The Appendix of Europe
You might think that there was nothing left of Yugoslavia to divide. Slovenia, Croatia, Bosnia, Macedonia, and most recently Montenegro have all gained independence. But the Kosovo region of Serbia also wants out. Well, the 90% of the population that is ethnic Albanian wants independence. The rest, mostly Serbs, wants to stay in Serbia.
The United Nations came up with a compromise plan: give Kosovo independence in everything but name (and a few other trappings) and accord the Serbs substantial autonomy. The threat of a Russian veto in the Security Council, however, has unraveled the compromise. “The stage is now set,” writes FPIF contributor Richard Caplan in Kosovo in the Balance, “for what is likely to be a four-month period of fruitless talks between Belgrade and Pristina that could culminate in a unilateral declaration of independence on the part of Pristina and Serbian counter-efforts to assert their claims — in short, a prescription for disaster.”
Caplan envisions three scenarios: stalemate in negotiations, partition, or Kosovo’s declaration of independence. The Bush administration, he recommends, “must tone down its rhetoric and send clear signals to the Albanians that a unilateral declaration of independence would be unacceptable” and opt for “managed independence instead.” Bosnia’s transportation minister recently argued that his country was Europe’s appendix: ignored except when inflamed. The same applies all the more so to Kosovo.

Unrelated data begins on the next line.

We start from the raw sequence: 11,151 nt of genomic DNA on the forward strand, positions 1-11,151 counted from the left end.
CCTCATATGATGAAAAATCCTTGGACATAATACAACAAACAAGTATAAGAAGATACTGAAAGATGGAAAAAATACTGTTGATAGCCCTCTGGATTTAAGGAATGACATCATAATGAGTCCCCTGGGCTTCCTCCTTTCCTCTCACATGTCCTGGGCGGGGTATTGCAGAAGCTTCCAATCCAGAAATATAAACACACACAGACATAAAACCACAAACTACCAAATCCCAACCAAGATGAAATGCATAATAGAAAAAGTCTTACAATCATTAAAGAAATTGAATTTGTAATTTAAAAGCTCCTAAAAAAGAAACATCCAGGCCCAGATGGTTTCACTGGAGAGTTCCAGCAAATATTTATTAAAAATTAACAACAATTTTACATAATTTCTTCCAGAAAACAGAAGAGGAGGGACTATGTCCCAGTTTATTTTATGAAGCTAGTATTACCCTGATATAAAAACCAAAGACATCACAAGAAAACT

The Costs of War
In Death at a Distance, FPIF columnist Conn Hallinan examines a worrisome trend in the wars in Afghanistan and Iraq: “an enormous intensification of U.S. bombardments in these and other countries in the region, the increasing number of civilian casualties such a strategy entails, and the growing role of pilot-less killers in the conflict.”
Hallinan looks at how the air war has become a way to compensate for the failure of U.S. troops on the ground to achieve their increasingly opaque objectives. “The stepped-up air war in both countries has less to do with a strategic military decision than the reality that the occupations are coming apart at the seams,” he concludes.
Meanwhile, as if the $147 billion supplemental to fight the wars in Afghanistan and Iraq were not enough, the Bush administration is likely to request from Congress another $50 billion. As Travis Sharp writes in Bush Won’t Stop the Bucks, the administration is probably looking at a series of increases in military spending, from increased procurement to more spending on veteran health care.
“The administration has also proposed increasing the size of the active-duty Army and Marine Corps to 547,000 and 202,000, respectively, by 2012,” Sharp writes. “This proposal enjoys bipartisan support in Congress, but the Congressional Budget Office estimates that it will cost $162 billion to implement over the 2008 to 2017 period.”
Our CEOs siphon up more of the country’s income stream. The Pentagon slurps up more of the government’s revenue stream.
Xtreme Gulpism is truly an addictive ideology.
FPIF, September 4, 2007